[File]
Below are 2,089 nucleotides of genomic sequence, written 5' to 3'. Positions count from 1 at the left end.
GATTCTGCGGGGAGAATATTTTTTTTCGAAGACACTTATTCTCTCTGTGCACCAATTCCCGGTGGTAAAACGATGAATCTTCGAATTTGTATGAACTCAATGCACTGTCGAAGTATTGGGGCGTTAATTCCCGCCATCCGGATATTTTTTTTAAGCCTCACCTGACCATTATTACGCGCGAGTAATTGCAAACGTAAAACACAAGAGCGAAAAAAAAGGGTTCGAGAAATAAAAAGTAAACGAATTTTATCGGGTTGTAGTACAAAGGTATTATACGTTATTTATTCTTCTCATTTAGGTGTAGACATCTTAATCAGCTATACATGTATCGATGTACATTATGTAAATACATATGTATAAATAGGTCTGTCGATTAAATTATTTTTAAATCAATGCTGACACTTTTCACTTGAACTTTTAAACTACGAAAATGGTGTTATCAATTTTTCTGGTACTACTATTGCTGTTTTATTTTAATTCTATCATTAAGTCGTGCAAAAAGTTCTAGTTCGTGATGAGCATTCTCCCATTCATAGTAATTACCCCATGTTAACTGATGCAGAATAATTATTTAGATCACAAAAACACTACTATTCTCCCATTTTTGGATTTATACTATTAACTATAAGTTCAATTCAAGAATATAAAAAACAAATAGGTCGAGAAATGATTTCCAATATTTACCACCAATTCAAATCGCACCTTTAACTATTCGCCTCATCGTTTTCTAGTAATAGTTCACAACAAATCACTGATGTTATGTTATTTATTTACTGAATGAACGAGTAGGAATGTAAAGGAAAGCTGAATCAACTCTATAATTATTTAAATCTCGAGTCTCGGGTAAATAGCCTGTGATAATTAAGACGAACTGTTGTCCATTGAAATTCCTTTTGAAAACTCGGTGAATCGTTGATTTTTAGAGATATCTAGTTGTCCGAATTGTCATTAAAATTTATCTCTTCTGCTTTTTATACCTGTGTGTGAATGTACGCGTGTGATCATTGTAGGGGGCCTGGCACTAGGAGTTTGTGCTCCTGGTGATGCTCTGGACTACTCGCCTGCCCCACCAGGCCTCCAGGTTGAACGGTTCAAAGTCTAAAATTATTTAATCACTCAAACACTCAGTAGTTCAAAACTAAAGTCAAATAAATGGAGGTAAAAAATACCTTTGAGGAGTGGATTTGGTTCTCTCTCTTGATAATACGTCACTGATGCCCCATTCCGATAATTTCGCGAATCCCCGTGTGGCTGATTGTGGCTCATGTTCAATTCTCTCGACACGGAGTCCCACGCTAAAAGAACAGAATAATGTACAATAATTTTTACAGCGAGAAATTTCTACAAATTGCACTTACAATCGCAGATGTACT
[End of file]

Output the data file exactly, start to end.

Below are 2,089 nucleotides of genomic sequence, written 5' to 3'. Positions count from 1 at the left end.
GATTCTGCGGGGAGAATATTTTTTTTCGAAGACACTTATTCTCTCTGTGCACCAATTCCCGGTGGTAAAACGATGAATCTTCGAATTTGTATGAACTCAATGCACTGTCGAAGTATTGGGGCGTTAATTCCCGCCATCCGGATATTTTTTTTAAGCCTCACCTGACCATTATTACGCGCGAGTAATTGCAAACGTAAAACACAAGAGCGAAAAAAAAGGGTTCGAGAAATAAAAAGTAAACGAATTTTATCGGGTTGTAGTACAAAGGTATTATACGTTATTTATTCTTCTCATTTAGGTGTAGACATCTTAATCAGCTATACATGTATCGATGTACATTATGTAAATACATATGTATAAATAGGTCTGTCGATTAAATTATTTTTAAATCAATGCTGACACTTTTCACTTGAACTTTTAAACTACGAAAATGGTGTTATCAATTTTTCTGGTACTACTATTGCTGTTTTATTTTAATTCTATCATTAAGTCGTGCAAAAAGTTCTAGTTCGTGATGAGCATTCTCCCATTCATAGTAATTACCCCATGTTAACTGATGCAGAATAATTATTTAGATCACAAAAACACTACTATTCTCCCATTTTTGGATTTATACTATTAACTATAAGTTCAATTCAAGAATATAAAAAACAAATAGGTCGAGAAATGATTTCCAATATTTACCACCAATTCAAATCGCACCTTTAACTATTCGCCTCATCGTTTTCTAGTAATAGTTCACAACAAATCACTGATGTTATGTTATTTATTTACTGAATGAACGAGTAGGAATGTAAAGGAAAGCTGAATCAACTCTATAATTATTTAAATCTCGAGTCTCGGGTAAATAGCCTGTGATAATTAAGACGAACTGTTGTCCATTGAAATTCCTTTTGAAAACTCGGTGAATCGTTGATTTTTAGAGATATCTAGTTGTCCGAATTGTCATTAAAATTTATCTCTTCTGCTTTTTATACCTGTGTGTGAATGTACGCGTGTGATCATTGTAGGGGGCCTGGCACTAGGAGTTTGTGCTCCTGGTGATGCTCTGGACTACTCGCCTGCCCCACCAGGCCTCCAGGTTGAACGGTTCAAAGTCTAAAATTATTTAATCACTCAAACACTCAGTAGTTCAAAACTAAAGTCAAATAAATGGAGGTAAAAAATACCTTTGAGGAGTGGATTTGGTTCTCTCTCTTGATAATACGTCACTGATGCCCCATTCCGATAATTTCGCGAATCCCCGTGTGGCTGATTGTGGCTCATGTTCAATTCTCTCGACACGGAGTCCCACGCTAAAAGAACAGAATAATGTACAATAATTTTTACAGCGAGAAATTTCTACAAATTGCACTTACAATCGCAGATGTACT